Ocean heat hit record high in 2018: WMO ReportDate: 29 March 2019 Tags: Climate Change
World Meteorological Organization (WMO) in its latest State of the Climate overview has noted that ocean heat has hit record high in 2018. This raises urgent new concerns about threat global warming is posing to marine life.
WMO’s State of the Climate overview
- It has reaffirmed that last four years had been hottest on record. They year 2018 saw new records for ocean heat content in upper 700 metres.
- About 93% of excess heat, trapped around Earth by greenhouse gases that come from burning of fossil fuels, accumulates in world’s oceans.
- Oceans are also not warming evenly across the planet. The highest rates of ocean warming are occurring in southern ocean, where warming has also reached the deepest layers.
- This could result in sea levels being substantially different in different places. Thermal expansion-water swelling as it warms- is expected to raise sea levels 12 inches (30 centimetres), above any sea level rise from melting glaciers and ice sheets.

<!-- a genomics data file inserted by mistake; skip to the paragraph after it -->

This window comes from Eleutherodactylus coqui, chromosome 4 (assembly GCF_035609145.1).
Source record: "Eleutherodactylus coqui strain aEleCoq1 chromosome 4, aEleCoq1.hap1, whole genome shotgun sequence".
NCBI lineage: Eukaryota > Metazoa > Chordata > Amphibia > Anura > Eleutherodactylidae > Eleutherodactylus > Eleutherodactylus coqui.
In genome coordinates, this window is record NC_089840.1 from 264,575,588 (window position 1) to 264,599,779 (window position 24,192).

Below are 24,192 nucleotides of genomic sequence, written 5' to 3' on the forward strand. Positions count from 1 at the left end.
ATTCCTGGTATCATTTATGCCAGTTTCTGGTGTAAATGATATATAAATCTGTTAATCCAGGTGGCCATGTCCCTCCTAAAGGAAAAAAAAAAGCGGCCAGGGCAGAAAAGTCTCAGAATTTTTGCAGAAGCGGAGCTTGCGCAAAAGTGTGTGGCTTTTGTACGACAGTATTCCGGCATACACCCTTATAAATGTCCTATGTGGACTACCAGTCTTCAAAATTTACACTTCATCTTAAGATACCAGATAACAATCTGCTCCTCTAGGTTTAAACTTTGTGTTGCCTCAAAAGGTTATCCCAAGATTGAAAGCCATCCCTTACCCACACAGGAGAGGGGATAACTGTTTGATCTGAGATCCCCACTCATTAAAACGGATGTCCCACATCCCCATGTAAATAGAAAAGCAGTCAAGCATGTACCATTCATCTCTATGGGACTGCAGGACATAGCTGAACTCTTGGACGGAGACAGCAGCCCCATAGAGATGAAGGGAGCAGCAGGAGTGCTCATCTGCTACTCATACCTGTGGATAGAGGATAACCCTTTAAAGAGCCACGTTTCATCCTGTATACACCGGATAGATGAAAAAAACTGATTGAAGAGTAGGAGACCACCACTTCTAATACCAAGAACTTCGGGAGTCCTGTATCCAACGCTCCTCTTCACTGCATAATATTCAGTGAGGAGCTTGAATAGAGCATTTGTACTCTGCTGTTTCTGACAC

- Temperature of top 2,000 metres of world’s oceans will rise nearly 0.8 degrees Celsius by the end of the century if nothing is done to reduce greenhouse gas emissions.
World Meteorological Organization (WMO)
- It is intergovernmental organization whose mandate covers weather, climate and water resources. Its supreme body is World Meteorological Congress.
- It was established in 1950 by ratification of WMO Convention. It is headquartered in Geneva, Switzerland.
- It is specialized agency of United Nations (UN) for meteorology, operational hydrology and related geophysical science,
- It is dedicated to international cooperation and coordination on state and behavior of Earth’s atmosphere, its interaction with land and oceans, weather and climate and distribution of water resources.